Analytics is a big step for Pinterest and adds additional value to your presence on the network. Still questioning why this matters to you? Instead of just pinning for the sake of pinning and appearing “active,” you can now pin according to what your target market interacts with the most. Get inside the heads of pinners who are likely to stay at your hotel! Which of your pins was repinned the most? Which pins are being clicked on? Was it the picture of the wedding you hosted last weekend? The beach located next to your hotel? That picture of the beautifully decorated tuna appetizer? Plan your Pinterest strategy appropriately. Web analytics allows you to choose timeframes you want to see too. If pictures of the sunny hotel pool are re-pinned more in the winter when people are day-dreaming of warmer weather, then you can tailor your content during that time accordingly. If you have the opportunity to tailor the content of your boards to what pinners love most – you should take the opportunity and run with it!

“But I don’t have a business account…”

No problem. Here's how to set up your Pinterest business account today:

  1. The first step is making sure you are switched to the new look. If you are not, this can be done by hovering over your account information in the upper right hand corner and selecting, “Switch to the new look,” then click “Get it now.”
  2. In the bottom right corner of your Profile box, click on the gray pencil icon.
  3. If your website is not in there already, type in the URL and click “verify website.”
  4. There are two ways to verify your website (you will need access to your site to verify the account).
    1. Option 1: Pinterest will prompt you to “verify by upload,” download the verification file, and then upload the file to your website.
    2. Option 2: Pinterest will provide you with a meta tag that you will then add to theof your index.html file.
  5. Hit “Complete Verification” and you should see the check mark next to your URL on your Pinterest page!

Pinterest Verified Website Example

Now that Pinterest has given us the tools to answer many of our questions users, we can’t help but ask ourselves, “What’s next?” Will Pinterest come up with ways for the site to create more revenue-generated opportunities? Paid advertisements? Sponsored pins? Stay tuned!

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Let me ask you something: As a hotel, why would you want links from irrelevant sites pointing to your website?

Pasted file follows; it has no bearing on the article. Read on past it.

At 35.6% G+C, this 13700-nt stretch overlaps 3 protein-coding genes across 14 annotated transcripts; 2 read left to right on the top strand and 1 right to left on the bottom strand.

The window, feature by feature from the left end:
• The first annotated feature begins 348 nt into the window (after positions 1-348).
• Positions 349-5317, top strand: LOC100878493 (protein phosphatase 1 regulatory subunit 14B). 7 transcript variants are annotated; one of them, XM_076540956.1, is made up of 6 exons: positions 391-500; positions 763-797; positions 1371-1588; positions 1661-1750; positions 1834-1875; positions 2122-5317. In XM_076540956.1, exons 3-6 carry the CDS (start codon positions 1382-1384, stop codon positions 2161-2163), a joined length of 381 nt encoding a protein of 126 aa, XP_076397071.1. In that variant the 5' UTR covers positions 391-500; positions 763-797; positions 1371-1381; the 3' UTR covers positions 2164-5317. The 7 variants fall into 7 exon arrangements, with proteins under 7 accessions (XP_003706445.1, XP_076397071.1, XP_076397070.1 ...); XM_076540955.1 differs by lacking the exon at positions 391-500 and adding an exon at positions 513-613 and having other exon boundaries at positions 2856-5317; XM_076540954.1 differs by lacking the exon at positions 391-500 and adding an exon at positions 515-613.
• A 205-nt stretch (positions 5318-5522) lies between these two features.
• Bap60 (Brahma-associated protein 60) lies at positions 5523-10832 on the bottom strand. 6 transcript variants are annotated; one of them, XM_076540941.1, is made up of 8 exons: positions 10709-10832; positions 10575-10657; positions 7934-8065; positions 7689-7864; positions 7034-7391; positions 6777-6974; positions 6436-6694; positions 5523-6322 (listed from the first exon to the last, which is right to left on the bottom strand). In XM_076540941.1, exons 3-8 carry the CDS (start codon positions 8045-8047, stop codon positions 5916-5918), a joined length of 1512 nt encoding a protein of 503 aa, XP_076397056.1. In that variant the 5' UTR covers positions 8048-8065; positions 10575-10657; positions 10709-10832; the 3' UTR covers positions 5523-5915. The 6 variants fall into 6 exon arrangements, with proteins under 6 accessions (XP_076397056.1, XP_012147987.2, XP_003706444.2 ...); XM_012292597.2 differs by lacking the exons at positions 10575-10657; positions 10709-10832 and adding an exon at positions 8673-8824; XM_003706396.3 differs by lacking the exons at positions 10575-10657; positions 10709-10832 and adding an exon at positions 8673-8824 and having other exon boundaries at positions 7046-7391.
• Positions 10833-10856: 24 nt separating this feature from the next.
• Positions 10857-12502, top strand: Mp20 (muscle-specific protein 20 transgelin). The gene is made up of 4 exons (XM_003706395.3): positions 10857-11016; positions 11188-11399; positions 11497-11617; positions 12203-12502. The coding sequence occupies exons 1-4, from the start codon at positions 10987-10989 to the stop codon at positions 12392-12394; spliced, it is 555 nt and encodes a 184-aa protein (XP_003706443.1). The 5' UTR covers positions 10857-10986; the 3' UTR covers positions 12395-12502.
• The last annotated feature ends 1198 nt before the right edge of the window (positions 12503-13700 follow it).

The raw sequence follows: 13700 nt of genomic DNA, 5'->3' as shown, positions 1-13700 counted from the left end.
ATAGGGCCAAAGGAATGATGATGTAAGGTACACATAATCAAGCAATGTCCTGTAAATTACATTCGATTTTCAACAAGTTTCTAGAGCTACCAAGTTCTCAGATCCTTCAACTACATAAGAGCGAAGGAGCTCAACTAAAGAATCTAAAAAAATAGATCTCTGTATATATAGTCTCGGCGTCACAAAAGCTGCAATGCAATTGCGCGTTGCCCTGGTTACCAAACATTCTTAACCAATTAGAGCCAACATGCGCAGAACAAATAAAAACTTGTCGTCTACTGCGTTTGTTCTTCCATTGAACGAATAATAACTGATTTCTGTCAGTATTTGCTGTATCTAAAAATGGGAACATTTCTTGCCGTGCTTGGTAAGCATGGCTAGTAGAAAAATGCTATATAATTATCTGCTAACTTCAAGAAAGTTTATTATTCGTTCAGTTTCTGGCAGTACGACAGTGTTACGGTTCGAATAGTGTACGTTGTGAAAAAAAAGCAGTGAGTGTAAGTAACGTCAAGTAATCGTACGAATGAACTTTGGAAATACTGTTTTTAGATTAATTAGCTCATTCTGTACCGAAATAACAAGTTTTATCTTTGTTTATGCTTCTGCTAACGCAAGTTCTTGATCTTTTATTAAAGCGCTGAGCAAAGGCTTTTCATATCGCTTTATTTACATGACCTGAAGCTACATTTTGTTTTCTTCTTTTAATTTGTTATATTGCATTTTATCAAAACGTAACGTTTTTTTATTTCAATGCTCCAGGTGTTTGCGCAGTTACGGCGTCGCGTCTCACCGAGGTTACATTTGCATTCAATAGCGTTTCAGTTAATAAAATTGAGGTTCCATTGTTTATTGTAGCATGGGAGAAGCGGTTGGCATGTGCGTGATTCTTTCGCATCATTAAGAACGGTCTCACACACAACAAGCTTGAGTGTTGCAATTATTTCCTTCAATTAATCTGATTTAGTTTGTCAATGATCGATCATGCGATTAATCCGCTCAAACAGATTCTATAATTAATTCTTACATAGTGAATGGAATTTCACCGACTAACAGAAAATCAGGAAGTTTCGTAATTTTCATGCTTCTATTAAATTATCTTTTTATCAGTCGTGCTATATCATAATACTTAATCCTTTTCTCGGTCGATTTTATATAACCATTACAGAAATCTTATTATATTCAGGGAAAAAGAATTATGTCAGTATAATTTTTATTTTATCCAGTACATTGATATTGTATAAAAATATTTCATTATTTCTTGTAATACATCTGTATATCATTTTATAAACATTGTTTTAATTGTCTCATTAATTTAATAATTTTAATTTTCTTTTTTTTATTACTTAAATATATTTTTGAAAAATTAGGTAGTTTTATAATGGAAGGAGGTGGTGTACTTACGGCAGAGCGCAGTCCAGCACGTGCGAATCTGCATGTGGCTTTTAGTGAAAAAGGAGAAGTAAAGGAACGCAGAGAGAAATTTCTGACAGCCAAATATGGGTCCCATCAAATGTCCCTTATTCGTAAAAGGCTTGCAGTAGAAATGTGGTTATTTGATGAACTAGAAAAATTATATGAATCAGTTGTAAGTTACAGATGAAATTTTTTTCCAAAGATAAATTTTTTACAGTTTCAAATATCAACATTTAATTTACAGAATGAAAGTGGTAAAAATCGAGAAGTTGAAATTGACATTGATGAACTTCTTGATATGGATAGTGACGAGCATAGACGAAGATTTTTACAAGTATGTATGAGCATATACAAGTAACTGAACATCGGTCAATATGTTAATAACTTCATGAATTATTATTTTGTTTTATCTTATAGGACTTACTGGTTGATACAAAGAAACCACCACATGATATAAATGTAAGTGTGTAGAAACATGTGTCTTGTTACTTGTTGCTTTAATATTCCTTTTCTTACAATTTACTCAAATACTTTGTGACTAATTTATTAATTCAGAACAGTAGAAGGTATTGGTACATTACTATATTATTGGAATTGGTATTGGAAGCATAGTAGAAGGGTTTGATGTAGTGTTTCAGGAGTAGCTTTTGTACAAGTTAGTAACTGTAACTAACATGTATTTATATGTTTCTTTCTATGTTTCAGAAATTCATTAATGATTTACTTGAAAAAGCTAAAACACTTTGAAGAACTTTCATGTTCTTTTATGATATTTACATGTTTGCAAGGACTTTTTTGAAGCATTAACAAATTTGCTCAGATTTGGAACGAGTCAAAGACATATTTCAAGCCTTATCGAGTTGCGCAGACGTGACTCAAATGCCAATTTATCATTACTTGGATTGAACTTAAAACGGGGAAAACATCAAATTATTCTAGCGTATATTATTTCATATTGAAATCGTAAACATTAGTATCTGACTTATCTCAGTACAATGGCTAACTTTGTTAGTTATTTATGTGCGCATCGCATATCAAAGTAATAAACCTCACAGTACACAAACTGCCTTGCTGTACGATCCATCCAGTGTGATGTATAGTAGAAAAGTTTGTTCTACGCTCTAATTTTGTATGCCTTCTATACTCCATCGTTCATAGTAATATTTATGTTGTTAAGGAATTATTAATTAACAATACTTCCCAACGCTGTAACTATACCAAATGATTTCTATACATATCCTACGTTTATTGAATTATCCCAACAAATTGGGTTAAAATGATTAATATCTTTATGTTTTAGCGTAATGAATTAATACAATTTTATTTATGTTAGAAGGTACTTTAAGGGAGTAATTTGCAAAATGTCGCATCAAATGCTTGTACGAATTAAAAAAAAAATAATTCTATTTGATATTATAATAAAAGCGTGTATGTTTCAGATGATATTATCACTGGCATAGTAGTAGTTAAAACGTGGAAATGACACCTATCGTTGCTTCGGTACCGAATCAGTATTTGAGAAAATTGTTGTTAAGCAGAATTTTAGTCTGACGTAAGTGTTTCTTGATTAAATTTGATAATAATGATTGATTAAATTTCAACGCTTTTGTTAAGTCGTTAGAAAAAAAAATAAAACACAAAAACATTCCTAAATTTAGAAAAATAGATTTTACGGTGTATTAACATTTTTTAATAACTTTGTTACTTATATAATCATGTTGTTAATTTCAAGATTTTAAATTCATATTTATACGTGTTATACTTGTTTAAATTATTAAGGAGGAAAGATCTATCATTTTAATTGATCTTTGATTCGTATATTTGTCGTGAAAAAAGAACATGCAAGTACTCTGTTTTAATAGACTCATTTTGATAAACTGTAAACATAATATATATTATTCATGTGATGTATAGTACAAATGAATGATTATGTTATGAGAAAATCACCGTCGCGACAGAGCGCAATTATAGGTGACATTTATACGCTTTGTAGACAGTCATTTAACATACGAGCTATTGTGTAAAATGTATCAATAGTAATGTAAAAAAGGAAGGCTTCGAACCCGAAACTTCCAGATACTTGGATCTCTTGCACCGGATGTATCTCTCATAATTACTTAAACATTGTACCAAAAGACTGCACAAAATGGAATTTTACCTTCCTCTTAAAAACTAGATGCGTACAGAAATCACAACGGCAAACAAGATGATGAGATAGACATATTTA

Exactly. You wouldn't!

Your goal should be to have reputable websites containing relevant, quality, informative content link to your hotel. Consider learning the basics of link building and also reading about strategies on building high-quality links to your website. Google and other search engines use these links as an indication of trust, or an "approval" of your website. As part of the Penguin Update, Google made it a priority to fight web spam, or low-quality links. Google has actually stated:

"Your site's ranking in Google search results is partly based on analysis of those sites that link to you. The quantity, quality, and relevance of links influences your ranking. The sites that link to you can provide context about the subject matter of your site, and can indicate its quality and popularity."

For instance, you would want links from the following types of sites because it makes sense to have various travel agency and local business sites--both relevant in terms of category and location--linking to your hotel:

  • OTAs
  • CVBs
  • Local colleges and universities with "visitor" pages
  • Local businesses

For example, say you have a page linking to your hotel from a local university. On that page, the university suggests nearby hotels for families visiting students. Having this link is going to be a much better indicator of quality than a link on a link directory site displaying thousands of links (with yours lost in the mix) and which provides no value to anyone visiting the link directory (if there even is anyone). If search engines notice that the list of sites linking to you is mostly spammy and low-quality, they are less likely to take your website seriously, and will likely penalize you too!

So how do I get rid of these nasty low-quality links to my site?

To start with, you need to figure out who the heck is linking to you. One of the greatest tools out there is SEOmoz's Open Site Explorer. The free version will give you an idea of some of the links pointing to your hotel; however, having the paid version of Open Site Explorer allows you to download an excel file that contains all the information necessary for researching links pointing to your site. It even helps you categorize and track your links easily.

Now that you have your list of links, it's time to filter through them and figure out which ones are low-quality so that you can proceed in getting them removed. Below is a comprehensive list of the actions you should take in order to find and remove low-quality links to your website: